PTSD Can Develop After a Life Threatening Illness

Post-traumatic Stress Disorder (PTSD) is an anxiety disorder which is triggered by some sort of traumatizing life event. Violent events such as combat, assault, robbery and rape can trigger the condition. So also can intense experiences like natural disasters or automobile accidents. In fact, learning that you have a life-threatening illness and dealing with the intensive treatment it requires can also precipitate PTSD. Studies show that 25 to 30 percent of those who undergo a major stress event will also develop PTSD.

Although the risk of developing PTSD due to a critical illness is less than that of developing the disorder from other trauma experience, (less than 32 percent versus 35 to 47 percent), medical stress can still pose a substantial risk. Learning more about which medical patients are most at risk and what can be done to mitigate those risks has been behind several studies comparing the two antecedents to PTSD. Some studies have focused on what is most distressing about certain diseases while others have examined what might prevent medical stress from morphing into PTSD.

One study looked at patients with life-threatening conditions such as HIV, heart transplant and cancer. In each of these situations the patient is confronted with a stressful medical condition which could end their life. The study found that while cancer treatment can deepen the stress of just having the disease the majority of cancer patients nevertheless were able to successfully manage their stress. Another, more recent study among cancer patients found that they were no more prone to PTSD than the non-cancer population.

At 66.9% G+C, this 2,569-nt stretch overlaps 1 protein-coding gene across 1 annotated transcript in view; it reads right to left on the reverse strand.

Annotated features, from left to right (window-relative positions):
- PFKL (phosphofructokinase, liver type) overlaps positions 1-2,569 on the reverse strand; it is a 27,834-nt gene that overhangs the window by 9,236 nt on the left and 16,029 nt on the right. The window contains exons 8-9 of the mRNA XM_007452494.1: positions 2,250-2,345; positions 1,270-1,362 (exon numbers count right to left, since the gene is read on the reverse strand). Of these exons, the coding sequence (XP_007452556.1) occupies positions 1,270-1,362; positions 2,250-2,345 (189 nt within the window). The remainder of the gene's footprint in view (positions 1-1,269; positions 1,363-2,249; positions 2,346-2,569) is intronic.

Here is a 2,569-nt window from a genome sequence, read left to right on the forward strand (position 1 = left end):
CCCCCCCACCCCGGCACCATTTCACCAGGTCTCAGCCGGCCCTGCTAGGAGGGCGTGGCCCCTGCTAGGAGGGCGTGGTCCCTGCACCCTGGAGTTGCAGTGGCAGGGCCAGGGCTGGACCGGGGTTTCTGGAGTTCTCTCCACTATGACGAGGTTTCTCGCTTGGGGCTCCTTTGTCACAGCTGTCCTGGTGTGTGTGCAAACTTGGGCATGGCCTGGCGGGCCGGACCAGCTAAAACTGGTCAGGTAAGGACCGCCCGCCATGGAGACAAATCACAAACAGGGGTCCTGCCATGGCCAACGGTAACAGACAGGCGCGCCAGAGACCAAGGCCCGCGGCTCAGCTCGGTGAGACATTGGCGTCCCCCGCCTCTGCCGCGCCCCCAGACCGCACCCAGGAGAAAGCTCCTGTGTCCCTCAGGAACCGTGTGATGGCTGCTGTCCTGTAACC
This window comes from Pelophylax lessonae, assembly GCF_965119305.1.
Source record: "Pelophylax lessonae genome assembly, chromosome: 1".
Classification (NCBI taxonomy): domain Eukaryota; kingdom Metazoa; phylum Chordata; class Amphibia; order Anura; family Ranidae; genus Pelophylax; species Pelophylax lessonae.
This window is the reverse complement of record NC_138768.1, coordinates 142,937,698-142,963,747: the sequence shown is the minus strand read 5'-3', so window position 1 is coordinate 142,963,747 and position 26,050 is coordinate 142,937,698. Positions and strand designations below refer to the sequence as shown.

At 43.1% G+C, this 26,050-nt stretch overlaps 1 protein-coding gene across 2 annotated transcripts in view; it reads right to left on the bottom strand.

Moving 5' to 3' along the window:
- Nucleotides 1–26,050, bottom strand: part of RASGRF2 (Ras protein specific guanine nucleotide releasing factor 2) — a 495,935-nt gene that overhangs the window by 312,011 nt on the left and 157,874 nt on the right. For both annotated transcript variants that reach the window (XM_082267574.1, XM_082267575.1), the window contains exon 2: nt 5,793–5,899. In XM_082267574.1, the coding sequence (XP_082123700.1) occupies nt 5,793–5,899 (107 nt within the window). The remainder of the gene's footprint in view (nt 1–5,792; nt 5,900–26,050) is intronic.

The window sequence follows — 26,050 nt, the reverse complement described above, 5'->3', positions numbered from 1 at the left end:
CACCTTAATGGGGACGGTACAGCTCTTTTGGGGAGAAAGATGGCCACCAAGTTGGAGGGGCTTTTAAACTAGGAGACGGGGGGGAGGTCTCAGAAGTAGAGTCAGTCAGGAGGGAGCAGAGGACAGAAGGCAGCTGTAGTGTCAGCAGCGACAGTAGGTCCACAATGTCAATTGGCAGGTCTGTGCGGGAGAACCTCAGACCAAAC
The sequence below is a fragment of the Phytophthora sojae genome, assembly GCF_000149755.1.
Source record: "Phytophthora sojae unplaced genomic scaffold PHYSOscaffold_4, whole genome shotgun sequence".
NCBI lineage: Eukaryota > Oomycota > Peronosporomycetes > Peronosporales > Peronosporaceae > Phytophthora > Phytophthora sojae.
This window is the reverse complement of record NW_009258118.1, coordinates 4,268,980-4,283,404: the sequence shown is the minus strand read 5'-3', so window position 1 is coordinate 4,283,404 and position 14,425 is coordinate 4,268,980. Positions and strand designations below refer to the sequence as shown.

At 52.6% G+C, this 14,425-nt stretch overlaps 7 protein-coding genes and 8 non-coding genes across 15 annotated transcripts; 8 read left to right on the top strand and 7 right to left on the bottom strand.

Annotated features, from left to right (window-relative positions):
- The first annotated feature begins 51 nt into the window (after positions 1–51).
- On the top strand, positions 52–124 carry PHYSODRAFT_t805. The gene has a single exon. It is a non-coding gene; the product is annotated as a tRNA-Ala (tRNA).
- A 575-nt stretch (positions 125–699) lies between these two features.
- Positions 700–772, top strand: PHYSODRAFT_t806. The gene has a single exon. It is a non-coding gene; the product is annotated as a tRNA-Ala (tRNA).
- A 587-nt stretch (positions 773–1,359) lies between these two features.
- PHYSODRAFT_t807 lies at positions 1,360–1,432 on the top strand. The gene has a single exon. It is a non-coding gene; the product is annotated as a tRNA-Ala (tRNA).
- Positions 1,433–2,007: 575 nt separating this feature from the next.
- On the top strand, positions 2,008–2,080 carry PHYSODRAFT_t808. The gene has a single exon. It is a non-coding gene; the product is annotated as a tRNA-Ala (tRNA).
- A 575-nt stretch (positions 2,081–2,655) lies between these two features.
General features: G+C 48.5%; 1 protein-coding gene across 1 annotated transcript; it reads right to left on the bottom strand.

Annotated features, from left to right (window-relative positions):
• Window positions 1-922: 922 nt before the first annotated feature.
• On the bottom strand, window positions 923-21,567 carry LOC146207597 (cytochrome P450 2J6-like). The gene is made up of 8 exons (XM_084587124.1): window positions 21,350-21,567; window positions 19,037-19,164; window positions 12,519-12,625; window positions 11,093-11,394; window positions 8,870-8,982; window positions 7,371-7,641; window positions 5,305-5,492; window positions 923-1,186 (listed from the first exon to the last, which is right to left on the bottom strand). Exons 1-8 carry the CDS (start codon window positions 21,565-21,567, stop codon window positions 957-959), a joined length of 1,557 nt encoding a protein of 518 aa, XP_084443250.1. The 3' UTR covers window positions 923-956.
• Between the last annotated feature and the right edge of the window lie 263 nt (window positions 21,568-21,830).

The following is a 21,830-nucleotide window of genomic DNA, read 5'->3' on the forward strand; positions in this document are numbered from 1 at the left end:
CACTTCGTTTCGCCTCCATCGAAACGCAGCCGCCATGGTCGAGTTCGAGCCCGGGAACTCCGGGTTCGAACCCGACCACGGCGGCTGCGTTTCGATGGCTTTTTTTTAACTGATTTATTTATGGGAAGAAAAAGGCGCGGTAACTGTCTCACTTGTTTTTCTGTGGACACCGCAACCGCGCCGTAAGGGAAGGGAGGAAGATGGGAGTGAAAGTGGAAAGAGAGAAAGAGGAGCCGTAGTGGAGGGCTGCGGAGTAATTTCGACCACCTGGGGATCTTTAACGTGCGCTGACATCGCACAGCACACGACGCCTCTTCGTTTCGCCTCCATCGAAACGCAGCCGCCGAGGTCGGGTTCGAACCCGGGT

In the case of HIV, studies showed that 30 percent of males and 42 percent of females who were HIV positive also showed signs of PTSD. This disease is life-threatening and often carries a stigma that can be stressful for the remainder of the patient’s lifetime. The findings have been challenged somewhat since they were based on a non-PTSD specific questionnaire. More specific examination needs to be done which can factor out other potential traumas which may contribute to a person’s onset of PTSD.

A separate study took a look at patients who had spent time in the Intensive Care Unit (ICU) for treatment of Acute Respiratory Distress Syndrome (ARDS). This study talked with patients five years after their hospitalization to find out if their life-threatening illness had led to PTSD. The researchers found that instances of PTSD were in no way connected to a patient’s severity of ARDS but rather to how well supported and cared for they felt during their ICU stay. Should these findings be replicated in other studies, they could point to quality of care as able to undo the psychological stress which accompanies a critical illness.

In fact, those involved with the medical/PTSD studies say that findings could easily be dependent upon when the testing was done. If patients were interviewed just after receiving their initial diagnosis or when the illness recurred, the self-reporting of PTSD symptoms could easily register higher than during periods when treatment feels positive and prognosis is hopeful.